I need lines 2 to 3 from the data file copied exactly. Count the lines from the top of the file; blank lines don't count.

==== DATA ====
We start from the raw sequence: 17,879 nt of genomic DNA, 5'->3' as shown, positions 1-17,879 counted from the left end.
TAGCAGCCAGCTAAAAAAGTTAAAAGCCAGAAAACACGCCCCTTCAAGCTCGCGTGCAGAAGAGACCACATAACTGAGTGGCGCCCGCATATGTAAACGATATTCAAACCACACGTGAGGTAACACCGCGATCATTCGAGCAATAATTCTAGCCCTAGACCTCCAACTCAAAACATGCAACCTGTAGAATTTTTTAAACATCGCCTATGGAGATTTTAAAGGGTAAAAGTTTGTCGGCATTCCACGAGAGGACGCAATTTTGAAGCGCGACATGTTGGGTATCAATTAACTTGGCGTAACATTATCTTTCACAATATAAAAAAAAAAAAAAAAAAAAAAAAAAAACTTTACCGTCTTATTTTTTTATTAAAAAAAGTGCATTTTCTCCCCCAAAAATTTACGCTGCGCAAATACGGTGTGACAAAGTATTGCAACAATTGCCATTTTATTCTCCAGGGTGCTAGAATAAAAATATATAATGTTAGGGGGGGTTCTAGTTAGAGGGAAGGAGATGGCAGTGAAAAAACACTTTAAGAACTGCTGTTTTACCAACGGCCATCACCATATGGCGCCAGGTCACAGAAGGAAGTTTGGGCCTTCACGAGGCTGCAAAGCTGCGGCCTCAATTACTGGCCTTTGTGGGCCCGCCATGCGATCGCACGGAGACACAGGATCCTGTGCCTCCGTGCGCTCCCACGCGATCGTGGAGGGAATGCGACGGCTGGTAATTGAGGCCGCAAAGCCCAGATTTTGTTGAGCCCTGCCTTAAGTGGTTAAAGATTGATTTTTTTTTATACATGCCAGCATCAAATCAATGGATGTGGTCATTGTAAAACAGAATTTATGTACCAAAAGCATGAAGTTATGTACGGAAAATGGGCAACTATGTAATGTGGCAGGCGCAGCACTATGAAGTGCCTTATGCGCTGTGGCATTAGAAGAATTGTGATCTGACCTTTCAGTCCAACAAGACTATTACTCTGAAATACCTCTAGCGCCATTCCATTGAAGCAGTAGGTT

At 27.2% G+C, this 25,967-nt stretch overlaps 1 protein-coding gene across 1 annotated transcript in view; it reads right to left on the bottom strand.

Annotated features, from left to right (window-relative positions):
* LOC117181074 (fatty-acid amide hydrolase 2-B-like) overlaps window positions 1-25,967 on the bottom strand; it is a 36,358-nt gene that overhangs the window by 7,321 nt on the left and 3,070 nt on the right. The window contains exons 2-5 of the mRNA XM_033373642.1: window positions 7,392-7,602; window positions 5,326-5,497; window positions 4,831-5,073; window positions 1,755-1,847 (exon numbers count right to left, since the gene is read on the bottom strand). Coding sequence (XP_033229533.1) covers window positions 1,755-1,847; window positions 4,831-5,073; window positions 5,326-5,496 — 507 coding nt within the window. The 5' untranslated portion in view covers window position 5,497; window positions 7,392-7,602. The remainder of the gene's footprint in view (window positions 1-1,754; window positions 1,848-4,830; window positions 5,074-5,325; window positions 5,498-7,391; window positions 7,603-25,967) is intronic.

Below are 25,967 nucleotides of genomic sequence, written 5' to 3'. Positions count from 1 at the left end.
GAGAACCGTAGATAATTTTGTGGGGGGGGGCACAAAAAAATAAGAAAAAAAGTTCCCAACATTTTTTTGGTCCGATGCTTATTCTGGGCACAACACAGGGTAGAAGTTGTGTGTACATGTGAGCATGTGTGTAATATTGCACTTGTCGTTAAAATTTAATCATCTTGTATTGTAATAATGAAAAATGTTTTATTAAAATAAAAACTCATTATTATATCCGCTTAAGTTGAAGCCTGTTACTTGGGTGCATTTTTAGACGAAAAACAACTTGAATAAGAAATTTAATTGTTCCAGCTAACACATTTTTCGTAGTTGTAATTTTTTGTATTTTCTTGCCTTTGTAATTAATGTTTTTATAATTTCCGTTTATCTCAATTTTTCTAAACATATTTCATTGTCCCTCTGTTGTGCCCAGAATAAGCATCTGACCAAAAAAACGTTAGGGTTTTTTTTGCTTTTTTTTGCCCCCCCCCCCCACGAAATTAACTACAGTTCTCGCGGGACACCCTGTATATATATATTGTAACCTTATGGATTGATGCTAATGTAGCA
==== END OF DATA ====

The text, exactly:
TAGCAGCCAGCTAAAAAAGTTAAAAGCCAGAAAACACGCCCCTTCAAGCTCGCGTGCAGAAGAGACCACATAACTGAGTGGCGCCCGCATATGTAAACGATATTCAAACCACACGTGAGGTAACACCGCGATCATTCGAGCAATAATTCTAGCCCTAGACCTCCAACTCAAAACATGCAACCTGTAGAATTTTTTAAACATCGCCTATGGAGATTTTAAAGGGTAAAAGTTTGTCGGCATTCCACGAGAGGACGCAATTTTGAAGCGCGACATGTTGGGTATCAATTAACTTGGCGTAACATTATCTTTCACAATATAAAAAAAAAAAAAAAAAAAAAAAAAAAACTTTACCGTCTTATTTTTTTATTAAAAAAAGTGCATTTTCTCCCCCAAAAATTTACGCTGCGCAAATACGGTGTGACAAAGTATTGCAACAATTGCCATTTTATTCTCCAGGGTGCTAGAATAAAAATATATAATGTTAGGGGGGGTTCTAGTTAGAGGGAAGGAGATGGCAGTGAAAAAACACTTTAAGAACTGCTGTTTTACCAACGGCCATCACCATATGGCGCCAGGTCACAGAAGGAAGTTTGGGCCTTCACGAGGCTGCAAAGCTGCGGCCTCAATTACTGGCCTTTGTGGGCCCGCCATGCGATCGCACGGAGACACAGGATCCTGTGCCTCCGTGCGCTCCCACGCGATCGTGGAGGGAATGCGACGGCTGGTAATTGAGGCCGCAAAGCCCAGATTTTGTTGAGCCCTGCCTTAAGTGGTTAAAGATTGATTTTTTTTTATACATGCCAGCATCAAATCAATGGATGTGGTCATTGTAAAACAGAATTTATGTACCAAAAGCATGAAGTTATGTACGGAAAATGGGCAACTATGTAATGTGGCAGGCGCAGCACTATGAAGTGCCTTATGCGCTGTGGCATTAGAAGAATTGTGATCTGACCTTTCAGTCCAACAAGACTATTACTCTGAAATACCTCTAGCGCCATTCCATTGAAGCAGTAGGTT

At 27.2% G+C, this 25,967-nt stretch overlaps 1 protein-coding gene across 1 annotated transcript in view; it reads right to left on the bottom strand.